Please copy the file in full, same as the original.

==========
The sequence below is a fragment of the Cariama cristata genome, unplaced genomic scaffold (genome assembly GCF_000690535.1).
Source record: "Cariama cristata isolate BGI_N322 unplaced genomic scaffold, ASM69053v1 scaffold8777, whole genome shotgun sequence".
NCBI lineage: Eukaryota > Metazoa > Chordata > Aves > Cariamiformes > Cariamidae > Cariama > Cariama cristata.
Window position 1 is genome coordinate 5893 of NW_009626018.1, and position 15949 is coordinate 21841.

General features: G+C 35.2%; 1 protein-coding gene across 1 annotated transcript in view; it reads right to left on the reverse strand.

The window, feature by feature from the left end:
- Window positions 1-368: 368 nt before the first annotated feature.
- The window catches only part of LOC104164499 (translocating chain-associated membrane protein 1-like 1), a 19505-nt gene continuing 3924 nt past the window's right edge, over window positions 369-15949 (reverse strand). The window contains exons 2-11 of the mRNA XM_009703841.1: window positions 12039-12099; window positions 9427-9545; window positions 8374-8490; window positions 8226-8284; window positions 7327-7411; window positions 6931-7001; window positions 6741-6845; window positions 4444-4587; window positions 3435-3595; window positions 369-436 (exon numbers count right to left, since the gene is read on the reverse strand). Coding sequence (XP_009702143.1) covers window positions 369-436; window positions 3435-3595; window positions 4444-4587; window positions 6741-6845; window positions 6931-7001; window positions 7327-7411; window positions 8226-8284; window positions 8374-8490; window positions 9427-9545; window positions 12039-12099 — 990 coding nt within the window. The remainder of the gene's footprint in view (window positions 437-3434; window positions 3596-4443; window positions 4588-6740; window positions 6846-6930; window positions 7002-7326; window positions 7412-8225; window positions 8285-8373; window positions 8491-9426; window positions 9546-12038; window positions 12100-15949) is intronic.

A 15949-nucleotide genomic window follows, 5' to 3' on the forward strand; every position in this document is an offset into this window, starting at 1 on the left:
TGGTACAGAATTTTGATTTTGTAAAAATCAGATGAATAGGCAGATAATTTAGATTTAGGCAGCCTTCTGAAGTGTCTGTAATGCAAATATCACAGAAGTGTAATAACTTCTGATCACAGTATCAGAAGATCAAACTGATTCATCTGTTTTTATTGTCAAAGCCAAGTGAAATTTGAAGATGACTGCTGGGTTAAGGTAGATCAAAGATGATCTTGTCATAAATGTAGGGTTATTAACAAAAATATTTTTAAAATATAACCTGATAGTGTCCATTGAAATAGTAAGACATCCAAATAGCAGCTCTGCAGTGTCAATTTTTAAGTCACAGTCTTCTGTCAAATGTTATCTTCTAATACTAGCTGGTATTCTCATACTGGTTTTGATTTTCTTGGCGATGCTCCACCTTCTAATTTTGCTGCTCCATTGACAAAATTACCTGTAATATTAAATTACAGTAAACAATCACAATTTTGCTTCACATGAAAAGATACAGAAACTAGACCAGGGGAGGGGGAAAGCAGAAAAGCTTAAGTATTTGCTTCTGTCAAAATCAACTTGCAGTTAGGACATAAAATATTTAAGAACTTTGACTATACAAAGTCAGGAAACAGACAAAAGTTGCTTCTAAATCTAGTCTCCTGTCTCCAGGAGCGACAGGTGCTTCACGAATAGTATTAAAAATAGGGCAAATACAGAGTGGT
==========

The sequence below is a fragment of the Cariama cristata genome, unplaced genomic scaffold (genome assembly GCF_000690535.1).
Source record: "Cariama cristata isolate BGI_N322 unplaced genomic scaffold, ASM69053v1 scaffold8777, whole genome shotgun sequence".
NCBI lineage: Eukaryota > Metazoa > Chordata > Aves > Cariamiformes > Cariamidae > Cariama > Cariama cristata.
Window position 1 is genome coordinate 5893 of NW_009626018.1, and position 15949 is coordinate 21841.

General features: G+C 35.2%; 1 protein-coding gene across 1 annotated transcript in view; it reads right to left on the reverse strand.

The window, feature by feature from the left end:
- Window positions 1-368: 368 nt before the first annotated feature.
- The window catches only part of LOC104164499 (translocating chain-associated membrane protein 1-like 1), a 19505-nt gene continuing 3924 nt past the window's right edge, over window positions 369-15949 (reverse strand). The window contains exons 2-11 of the mRNA XM_009703841.1: window positions 12039-12099; window positions 9427-9545; window positions 8374-8490; window positions 8226-8284; window positions 7327-7411; window positions 6931-7001; window positions 6741-6845; window positions 4444-4587; window positions 3435-3595; window positions 369-436 (exon numbers count right to left, since the gene is read on the reverse strand). Coding sequence (XP_009702143.1) covers window positions 369-436; window positions 3435-3595; window positions 4444-4587; window positions 6741-6845; window positions 6931-7001; window positions 7327-7411; window positions 8226-8284; window positions 8374-8490; window positions 9427-9545; window positions 12039-12099 — 990 coding nt within the window. The remainder of the gene's footprint in view (window positions 437-3434; window positions 3596-4443; window positions 4588-6740; window positions 6846-6930; window positions 7002-7326; window positions 7412-8225; window positions 8285-8373; window positions 8491-9426; window positions 9546-12038; window positions 12100-15949) is intronic.

A 15949-nucleotide genomic window follows, 5' to 3' on the forward strand; every position in this document is an offset into this window, starting at 1 on the left:
TGGTACAGAATTTTGATTTTGTAAAAATCAGATGAATAGGCAGATAATTTAGATTTAGGCAGCCTTCTGAAGTGTCTGTAATGCAAATATCACAGAAGTGTAATAACTTCTGATCACAGTATCAGAAGATCAAACTGATTCATCTGTTTTTATTGTCAAAGCCAAGTGAAATTTGAAGATGACTGCTGGGTTAAGGTAGATCAAAGATGATCTTGTCATAAATGTAGGGTTATTAACAAAAATATTTTTAAAATATAACCTGATAGTGTCCATTGAAATAGTAAGACATCCAAATAGCAGCTCTGCAGTGTCAATTTTTAAGTCACAGTCTTCTGTCAAATGTTATCTTCTAATACTAGCTGGTATTCTCATACTGGTTTTGATTTTCTTGGCGATGCTCCACCTTCTAATTTTGCTGCTCCATTGACAAAATTACCTGTAATATTAAATTACAGTAAACAATCACAATTTTGCTTCACATGAAAAGATACAGAAACTAGACCAGGGGAGGGGGAAAGCAGAAAAGCTTAAGTATTTGCTTCTGTCAAAATCAACTTGCAGTTAGGACATAAAATATTTAAGAACTTTGACTATACAAAGTCAGGAAACAGACAAAAGTTGCTTCTAAATCTAGTCTCCTGTCTCCAGGAGCGACAGGTGCTTCACGAATAGTATTAAAAATAGGGCAAATACAGAGTGGT